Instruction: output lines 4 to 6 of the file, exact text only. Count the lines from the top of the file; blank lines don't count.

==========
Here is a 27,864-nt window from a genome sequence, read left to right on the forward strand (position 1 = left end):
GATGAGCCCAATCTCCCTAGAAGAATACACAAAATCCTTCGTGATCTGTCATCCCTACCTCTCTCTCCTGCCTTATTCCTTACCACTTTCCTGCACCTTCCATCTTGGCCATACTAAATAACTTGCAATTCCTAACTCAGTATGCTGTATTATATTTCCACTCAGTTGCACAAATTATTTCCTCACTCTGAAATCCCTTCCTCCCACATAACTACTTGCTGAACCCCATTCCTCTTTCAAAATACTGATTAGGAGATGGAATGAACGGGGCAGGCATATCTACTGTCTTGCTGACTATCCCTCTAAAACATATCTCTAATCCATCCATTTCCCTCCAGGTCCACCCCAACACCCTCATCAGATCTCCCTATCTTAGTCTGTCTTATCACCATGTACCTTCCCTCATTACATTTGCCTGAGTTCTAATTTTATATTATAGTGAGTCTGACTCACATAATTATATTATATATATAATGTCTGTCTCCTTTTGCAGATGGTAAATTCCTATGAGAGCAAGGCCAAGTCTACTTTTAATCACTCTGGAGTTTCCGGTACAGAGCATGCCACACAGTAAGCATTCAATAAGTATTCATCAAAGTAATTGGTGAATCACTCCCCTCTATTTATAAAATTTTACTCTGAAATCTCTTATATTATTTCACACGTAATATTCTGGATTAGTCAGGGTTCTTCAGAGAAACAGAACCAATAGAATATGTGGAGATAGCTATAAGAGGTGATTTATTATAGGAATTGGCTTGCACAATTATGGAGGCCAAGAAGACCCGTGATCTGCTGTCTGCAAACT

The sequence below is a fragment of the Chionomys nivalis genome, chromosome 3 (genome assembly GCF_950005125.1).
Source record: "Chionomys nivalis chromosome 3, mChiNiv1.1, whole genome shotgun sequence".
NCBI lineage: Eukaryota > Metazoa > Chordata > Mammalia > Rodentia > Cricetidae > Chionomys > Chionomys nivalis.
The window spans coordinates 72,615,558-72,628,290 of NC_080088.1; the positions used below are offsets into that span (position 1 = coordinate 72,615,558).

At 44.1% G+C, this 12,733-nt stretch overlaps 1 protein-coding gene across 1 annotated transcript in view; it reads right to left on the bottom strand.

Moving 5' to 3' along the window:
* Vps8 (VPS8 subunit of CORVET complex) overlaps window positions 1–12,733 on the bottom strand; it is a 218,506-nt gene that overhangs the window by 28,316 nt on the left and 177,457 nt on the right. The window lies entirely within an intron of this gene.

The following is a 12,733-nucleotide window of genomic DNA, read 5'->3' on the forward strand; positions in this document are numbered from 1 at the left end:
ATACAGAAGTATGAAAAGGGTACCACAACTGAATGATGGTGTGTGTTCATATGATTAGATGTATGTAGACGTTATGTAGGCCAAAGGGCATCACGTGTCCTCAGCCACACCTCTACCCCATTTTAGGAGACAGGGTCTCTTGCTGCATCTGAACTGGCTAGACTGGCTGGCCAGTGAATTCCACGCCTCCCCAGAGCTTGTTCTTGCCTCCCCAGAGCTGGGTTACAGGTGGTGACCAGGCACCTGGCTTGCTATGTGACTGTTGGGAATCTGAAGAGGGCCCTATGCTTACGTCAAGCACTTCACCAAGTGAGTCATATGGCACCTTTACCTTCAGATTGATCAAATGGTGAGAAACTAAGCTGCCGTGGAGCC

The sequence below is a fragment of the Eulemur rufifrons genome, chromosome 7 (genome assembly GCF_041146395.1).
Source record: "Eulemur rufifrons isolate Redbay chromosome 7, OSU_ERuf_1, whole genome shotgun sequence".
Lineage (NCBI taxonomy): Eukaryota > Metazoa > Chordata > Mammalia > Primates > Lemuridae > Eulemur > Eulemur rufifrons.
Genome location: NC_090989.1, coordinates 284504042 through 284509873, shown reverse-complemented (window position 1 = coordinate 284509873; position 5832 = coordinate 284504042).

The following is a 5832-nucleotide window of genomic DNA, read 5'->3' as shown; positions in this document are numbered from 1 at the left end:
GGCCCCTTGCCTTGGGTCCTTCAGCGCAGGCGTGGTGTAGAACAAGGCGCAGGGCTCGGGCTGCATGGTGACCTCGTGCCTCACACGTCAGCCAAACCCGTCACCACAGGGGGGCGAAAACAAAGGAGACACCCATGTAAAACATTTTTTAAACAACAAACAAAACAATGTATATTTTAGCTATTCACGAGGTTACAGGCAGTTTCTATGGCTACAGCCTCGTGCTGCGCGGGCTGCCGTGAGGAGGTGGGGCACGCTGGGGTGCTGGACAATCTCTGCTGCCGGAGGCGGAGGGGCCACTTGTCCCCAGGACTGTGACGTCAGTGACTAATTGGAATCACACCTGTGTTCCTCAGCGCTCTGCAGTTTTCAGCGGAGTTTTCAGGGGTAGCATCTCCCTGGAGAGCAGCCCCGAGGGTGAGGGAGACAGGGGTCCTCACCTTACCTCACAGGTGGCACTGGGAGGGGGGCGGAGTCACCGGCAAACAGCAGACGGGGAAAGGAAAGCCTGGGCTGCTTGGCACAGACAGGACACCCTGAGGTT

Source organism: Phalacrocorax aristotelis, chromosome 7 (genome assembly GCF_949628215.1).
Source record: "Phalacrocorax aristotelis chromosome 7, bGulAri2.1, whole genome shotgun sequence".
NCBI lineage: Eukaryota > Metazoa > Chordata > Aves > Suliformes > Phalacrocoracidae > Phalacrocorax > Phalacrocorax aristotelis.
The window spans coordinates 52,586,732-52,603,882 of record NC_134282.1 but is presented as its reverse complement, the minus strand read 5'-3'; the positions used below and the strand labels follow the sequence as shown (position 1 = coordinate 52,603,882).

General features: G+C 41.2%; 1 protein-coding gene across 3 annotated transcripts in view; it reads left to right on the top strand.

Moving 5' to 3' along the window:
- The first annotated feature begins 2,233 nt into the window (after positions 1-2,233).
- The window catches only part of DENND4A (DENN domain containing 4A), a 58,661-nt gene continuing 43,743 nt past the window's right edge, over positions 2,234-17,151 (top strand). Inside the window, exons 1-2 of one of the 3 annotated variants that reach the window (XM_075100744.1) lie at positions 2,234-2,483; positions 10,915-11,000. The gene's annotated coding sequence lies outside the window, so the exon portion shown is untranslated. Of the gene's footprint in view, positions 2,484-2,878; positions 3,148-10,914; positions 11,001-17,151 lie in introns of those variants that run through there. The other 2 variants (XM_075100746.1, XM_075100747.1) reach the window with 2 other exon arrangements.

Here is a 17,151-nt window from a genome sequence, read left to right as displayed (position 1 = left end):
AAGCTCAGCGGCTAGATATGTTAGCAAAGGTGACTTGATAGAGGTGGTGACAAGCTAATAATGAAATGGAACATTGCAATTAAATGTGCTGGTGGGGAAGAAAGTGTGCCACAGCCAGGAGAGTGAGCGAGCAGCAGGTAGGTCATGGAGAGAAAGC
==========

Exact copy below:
Source record: "Chionomys nivalis chromosome 3, mChiNiv1.1, whole genome shotgun sequence".
NCBI lineage: Eukaryota > Metazoa > Chordata > Mammalia > Rodentia > Cricetidae > Chionomys > Chionomys nivalis.
The window spans coordinates 72,615,558-72,628,290 of NC_080088.1; the positions used below are offsets into that span (position 1 = coordinate 72,615,558).